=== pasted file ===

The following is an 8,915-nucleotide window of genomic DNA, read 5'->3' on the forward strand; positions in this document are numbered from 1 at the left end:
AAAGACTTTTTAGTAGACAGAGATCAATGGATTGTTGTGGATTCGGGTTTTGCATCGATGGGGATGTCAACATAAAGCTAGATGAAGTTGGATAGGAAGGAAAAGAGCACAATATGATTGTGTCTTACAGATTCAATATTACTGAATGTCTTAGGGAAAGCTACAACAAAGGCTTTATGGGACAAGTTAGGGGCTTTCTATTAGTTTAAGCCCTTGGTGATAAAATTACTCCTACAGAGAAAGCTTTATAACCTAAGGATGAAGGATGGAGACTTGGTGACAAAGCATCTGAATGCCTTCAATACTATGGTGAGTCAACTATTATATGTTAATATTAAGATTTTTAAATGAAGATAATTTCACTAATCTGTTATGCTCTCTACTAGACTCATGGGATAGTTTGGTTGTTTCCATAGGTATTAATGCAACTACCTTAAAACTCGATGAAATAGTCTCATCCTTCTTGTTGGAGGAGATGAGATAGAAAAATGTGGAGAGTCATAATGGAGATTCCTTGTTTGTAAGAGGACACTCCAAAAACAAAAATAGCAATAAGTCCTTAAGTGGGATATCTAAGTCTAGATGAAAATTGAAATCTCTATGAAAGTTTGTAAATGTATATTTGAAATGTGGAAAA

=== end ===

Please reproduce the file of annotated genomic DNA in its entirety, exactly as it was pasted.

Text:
The following is an 8,915-nucleotide window of genomic DNA, read 5'->3' on the forward strand; positions in this document are numbered from 1 at the left end:
AAAGACTTTTTAGTAGACAGAGATCAATGGATTGTTGTGGATTCGGGTTTTGCATCGATGGGGATGTCAACATAAAGCTAGATGAAGTTGGATAGGAAGGAAAAGAGCACAATATGATTGTGTCTTACAGATTCAATATTACTGAATGTCTTAGGGAAAGCTACAACAAAGGCTTTATGGGACAAGTTAGGGGCTTTCTATTAGTTTAAGCCCTTGGTGATAAAATTACTCCTACAGAGAAAGCTTTATAACCTAAGGATGAAGGATGGAGACTTGGTGACAAAGCATCTGAATGCCTTCAATACTATGGTGAGTCAACTATTATATGTTAATATTAAGATTTTTAAATGAAGATAATTTCACTAATCTGTTATGCTCTCTACTAGACTCATGGGATAGTTTGGTTGTTTCCATAGGTATTAATGCAACTACCTTAAAACTCGATGAAATAGTCTCATCCTTCTTGTTGGAGGAGATGAGATAGAAAAATGTGGAGAGTCATAATGGAGATTCCTTGTTTGTAAGAGGACACTCCAAAAACAAAAATAGCAATAAGTCCTTAAGTGGGATATCTAAGTCTAGATGAAAATTGAAATCTCTATGAAAGTTTGTAAATGTATATTTGAAATGTGGAAAA